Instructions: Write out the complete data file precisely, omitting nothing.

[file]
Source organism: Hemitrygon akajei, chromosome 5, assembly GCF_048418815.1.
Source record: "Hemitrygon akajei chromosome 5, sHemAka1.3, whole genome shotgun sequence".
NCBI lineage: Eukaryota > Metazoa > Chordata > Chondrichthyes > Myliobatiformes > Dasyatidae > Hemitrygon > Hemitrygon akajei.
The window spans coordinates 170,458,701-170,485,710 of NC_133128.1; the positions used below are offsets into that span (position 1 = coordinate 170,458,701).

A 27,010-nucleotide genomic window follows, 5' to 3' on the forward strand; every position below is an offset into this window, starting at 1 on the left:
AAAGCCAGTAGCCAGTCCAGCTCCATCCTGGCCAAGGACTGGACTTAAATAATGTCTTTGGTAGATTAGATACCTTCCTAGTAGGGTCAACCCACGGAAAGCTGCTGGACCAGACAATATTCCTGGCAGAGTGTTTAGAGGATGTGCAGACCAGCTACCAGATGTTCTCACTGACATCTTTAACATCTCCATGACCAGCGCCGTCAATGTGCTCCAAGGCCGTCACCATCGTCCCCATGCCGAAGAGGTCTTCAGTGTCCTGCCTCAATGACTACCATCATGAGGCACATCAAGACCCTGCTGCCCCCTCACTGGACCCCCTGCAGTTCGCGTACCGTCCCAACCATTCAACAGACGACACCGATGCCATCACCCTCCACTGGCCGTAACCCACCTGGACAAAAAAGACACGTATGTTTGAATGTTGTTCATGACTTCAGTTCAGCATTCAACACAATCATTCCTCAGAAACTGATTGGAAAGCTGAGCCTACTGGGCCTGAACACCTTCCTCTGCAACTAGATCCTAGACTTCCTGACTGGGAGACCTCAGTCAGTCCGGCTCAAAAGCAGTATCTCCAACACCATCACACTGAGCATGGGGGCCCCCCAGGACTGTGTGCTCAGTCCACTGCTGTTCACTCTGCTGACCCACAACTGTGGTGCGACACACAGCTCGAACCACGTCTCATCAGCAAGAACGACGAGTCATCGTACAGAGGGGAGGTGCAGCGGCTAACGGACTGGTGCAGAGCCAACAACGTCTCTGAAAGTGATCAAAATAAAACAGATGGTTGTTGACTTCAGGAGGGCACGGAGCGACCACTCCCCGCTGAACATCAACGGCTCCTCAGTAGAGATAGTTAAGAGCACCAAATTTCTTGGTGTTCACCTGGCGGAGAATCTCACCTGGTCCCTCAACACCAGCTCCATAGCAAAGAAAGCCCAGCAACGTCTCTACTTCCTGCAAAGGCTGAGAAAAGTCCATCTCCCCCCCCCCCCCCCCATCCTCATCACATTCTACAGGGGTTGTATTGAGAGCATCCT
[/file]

Source organism: Hemitrygon akajei, chromosome 5, assembly GCF_048418815.1.
Source record: "Hemitrygon akajei chromosome 5, sHemAka1.3, whole genome shotgun sequence".
NCBI lineage: Eukaryota > Metazoa > Chordata > Chondrichthyes > Myliobatiformes > Dasyatidae > Hemitrygon > Hemitrygon akajei.
The window spans coordinates 170,458,701-170,485,710 of NC_133128.1; the positions used below are offsets into that span (position 1 = coordinate 170,458,701).

A 27,010-nucleotide genomic window follows, 5' to 3' on the forward strand; every position below is an offset into this window, starting at 1 on the left:
AAAGCCAGTAGCCAGTCCAGCTCCATCCTGGCCAAGGACTGGACTTAAATAATGTCTTTGGTAGATTAGATACCTTCCTAGTAGGGTCAACCCACGGAAAGCTGCTGGACCAGACAATATTCCTGGCAGAGTGTTTAGAGGATGTGCAGACCAGCTACCAGATGTTCTCACTGACATCTTTAACATCTCCATGACCAGCGCCGTCAATGTGCTCCAAGGCCGTCACCATCGTCCCCATGCCGAAGAGGTCTTCAGTGTCCTGCCTCAATGACTACCATCATGAGGCACATCAAGACCCTGCTGCCCCCTCACTGGACCCCCTGCAGTTCGCGTACCGTCCCAACCATTCAACAGACGACACCGATGCCATCACCCTCCACTGGCCGTAACCCACCTGGACAAAAAAGACACGTATGTTTGAATGTTGTTCATGACTTCAGTTCAGCATTCAACACAATCATTCCTCAGAAACTGATTGGAAAGCTGAGCCTACTGGGCCTGAACACCTTCCTCTGCAACTAGATCCTAGACTTCCTGACTGGGAGACCTCAGTCAGTCCGGCTCAAAAGCAGTATCTCCAACACCATCACACTGAGCATGGGGGCCCCCCAGGACTGTGTGCTCAGTCCACTGCTGTTCACTCTGCTGACCCACAACTGTGGTGCGACACACAGCTCGAACCACGTCTCATCAGCAAGAACGACGAGTCATCGTACAGAGGGGAGGTGCAGCGGCTAACGGACTGGTGCAGAGCCAACAACGTCTCTGAAAGTGATCAAAATAAAACAGATGGTTGTTGACTTCAGGAGGGCACGGAGCGACCACTCCCCGCTGAACATCAACGGCTCCTCAGTAGAGATAGTTAAGAGCACCAAATTTCTTGGTGTTCACCTGGCGGAGAATCTCACCTGGTCCCTCAACACCAGCTCCATAGCAAAGAAAGCCCAGCAACGTCTCTACTTCCTGCAAAGGCTGAGAAAAGTCCATCTCCCCCCCCCCCCCCCCATCCTCATCACATTCTACAGGGGTTGTATTGAGAGCATCCT